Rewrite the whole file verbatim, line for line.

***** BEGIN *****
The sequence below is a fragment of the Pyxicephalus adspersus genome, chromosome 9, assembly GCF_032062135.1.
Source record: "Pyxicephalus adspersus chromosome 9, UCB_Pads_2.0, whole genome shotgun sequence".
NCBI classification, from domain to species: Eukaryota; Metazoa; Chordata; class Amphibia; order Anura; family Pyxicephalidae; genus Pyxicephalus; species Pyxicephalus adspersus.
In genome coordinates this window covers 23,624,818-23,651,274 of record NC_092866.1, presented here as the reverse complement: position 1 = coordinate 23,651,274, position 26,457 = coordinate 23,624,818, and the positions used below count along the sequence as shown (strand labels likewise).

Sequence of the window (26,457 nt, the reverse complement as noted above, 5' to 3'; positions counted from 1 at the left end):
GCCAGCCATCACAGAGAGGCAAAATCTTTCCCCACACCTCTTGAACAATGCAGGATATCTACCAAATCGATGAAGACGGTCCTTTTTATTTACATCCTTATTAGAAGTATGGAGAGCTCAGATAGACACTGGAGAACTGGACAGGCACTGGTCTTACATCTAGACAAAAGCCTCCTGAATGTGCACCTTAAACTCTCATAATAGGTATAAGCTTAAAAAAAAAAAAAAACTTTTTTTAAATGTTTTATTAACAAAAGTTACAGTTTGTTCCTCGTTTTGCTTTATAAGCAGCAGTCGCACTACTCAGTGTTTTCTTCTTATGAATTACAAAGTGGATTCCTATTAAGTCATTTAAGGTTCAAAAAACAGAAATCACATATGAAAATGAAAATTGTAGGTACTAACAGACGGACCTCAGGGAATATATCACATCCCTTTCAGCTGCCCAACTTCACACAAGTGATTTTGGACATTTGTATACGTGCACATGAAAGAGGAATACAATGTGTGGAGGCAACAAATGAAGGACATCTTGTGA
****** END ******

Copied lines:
The sequence below is a fragment of the Pyxicephalus adspersus genome, chromosome 9, assembly GCF_032062135.1.
Source record: "Pyxicephalus adspersus chromosome 9, UCB_Pads_2.0, whole genome shotgun sequence".
NCBI classification, from domain to species: Eukaryota; Metazoa; Chordata; class Amphibia; order Anura; family Pyxicephalidae; genus Pyxicephalus; species Pyxicephalus adspersus.
In genome coordinates this window covers 23,624,818-23,651,274 of record NC_092866.1, presented here as the reverse complement: position 1 = coordinate 23,651,274, position 26,457 = coordinate 23,624,818, and the positions used below count along the sequence as shown (strand labels likewise).

Sequence of the window (26,457 nt, the reverse complement as noted above, 5' to 3'; positions counted from 1 at the left end):
GCCAGCCATCACAGAGAGGCAAAATCTTTCCCCACACCTCTTGAACAATGCAGGATATCTACCAAATCGATGAAGACGGTCCTTTTTATTTACATCCTTATTAGAAGTATGGAGAGCTCAGATAGACACTGGAGAACTGGACAGGCACTGGTCTTACATCTAGACAAAAGCCTCCTGAATGTGCACCTTAAACTCTCATAATAGGTATAAGCTTAAAAAAAAAAAAAAACTTTTTTTAAATGTTTTATTAACAAAAGTTACAGTTTGTTCCTCGTTTTGCTTTATAAGCAGCAGTCGCACTACTCAGTGTTTTCTTCTTATGAATTACAAAGTGGATTCCTATTAAGTCATTTAAGGTTCAAAAAACAGAAATCACATATGAAAATGAAAATTGTAGGTACTAACAGACGGACCTCAGGGAATATATCACATCCCTTTCAGCTGCCCAACTTCACACAAGTGATTTTGGACATTTGTATACGTGCACATGAAAGAGGAATACAATGTGTGGAGGCAACAAATGAAGGACATCTTGTGA